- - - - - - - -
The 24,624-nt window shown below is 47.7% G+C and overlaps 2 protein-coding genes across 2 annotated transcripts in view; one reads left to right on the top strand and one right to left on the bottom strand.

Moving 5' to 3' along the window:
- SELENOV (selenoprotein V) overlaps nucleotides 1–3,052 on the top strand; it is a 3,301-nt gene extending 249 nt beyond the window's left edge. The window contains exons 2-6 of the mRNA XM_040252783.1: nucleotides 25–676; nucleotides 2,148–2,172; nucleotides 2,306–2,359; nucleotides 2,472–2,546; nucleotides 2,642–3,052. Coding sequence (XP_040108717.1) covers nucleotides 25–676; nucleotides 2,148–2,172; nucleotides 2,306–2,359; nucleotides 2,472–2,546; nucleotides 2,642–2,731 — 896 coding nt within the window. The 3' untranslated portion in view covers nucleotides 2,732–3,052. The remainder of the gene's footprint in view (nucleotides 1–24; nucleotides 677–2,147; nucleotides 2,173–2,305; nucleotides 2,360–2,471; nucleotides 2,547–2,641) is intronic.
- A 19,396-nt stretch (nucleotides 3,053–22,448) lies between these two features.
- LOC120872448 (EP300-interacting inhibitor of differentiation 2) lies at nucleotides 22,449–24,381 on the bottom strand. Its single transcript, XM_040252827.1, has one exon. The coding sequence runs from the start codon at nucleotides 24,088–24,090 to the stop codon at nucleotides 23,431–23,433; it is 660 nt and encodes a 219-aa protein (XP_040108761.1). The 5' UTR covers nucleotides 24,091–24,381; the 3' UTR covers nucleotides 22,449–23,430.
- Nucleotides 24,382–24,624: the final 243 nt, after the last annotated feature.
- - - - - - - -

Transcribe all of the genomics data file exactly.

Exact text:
The 24,624-nt window shown below is 47.7% G+C and overlaps 2 protein-coding genes across 2 annotated transcripts in view; one reads left to right on the top strand and one right to left on the bottom strand.

Moving 5' to 3' along the window:
- SELENOV (selenoprotein V) overlaps nucleotides 1–3,052 on the top strand; it is a 3,301-nt gene extending 249 nt beyond the window's left edge. The window contains exons 2-6 of the mRNA XM_040252783.1: nucleotides 25–676; nucleotides 2,148–2,172; nucleotides 2,306–2,359; nucleotides 2,472–2,546; nucleotides 2,642–3,052. Coding sequence (XP_040108717.1) covers nucleotides 25–676; nucleotides 2,148–2,172; nucleotides 2,306–2,359; nucleotides 2,472–2,546; nucleotides 2,642–2,731 — 896 coding nt within the window. The 3' untranslated portion in view covers nucleotides 2,732–3,052. The remainder of the gene's footprint in view (nucleotides 1–24; nucleotides 677–2,147; nucleotides 2,173–2,305; nucleotides 2,360–2,471; nucleotides 2,547–2,641) is intronic.
- A 19,396-nt stretch (nucleotides 3,053–22,448) lies between these two features.
- LOC120872448 (EP300-interacting inhibitor of differentiation 2) lies at nucleotides 22,449–24,381 on the bottom strand. Its single transcript, XM_040252827.1, has one exon. The coding sequence runs from the start codon at nucleotides 24,088–24,090 to the stop codon at nucleotides 23,431–23,433; it is 660 nt and encodes a 219-aa protein (XP_040108761.1). The 5' UTR covers nucleotides 24,091–24,381; the 3' UTR covers nucleotides 22,449–23,430.
- Nucleotides 24,382–24,624: the final 243 nt, after the last annotated feature.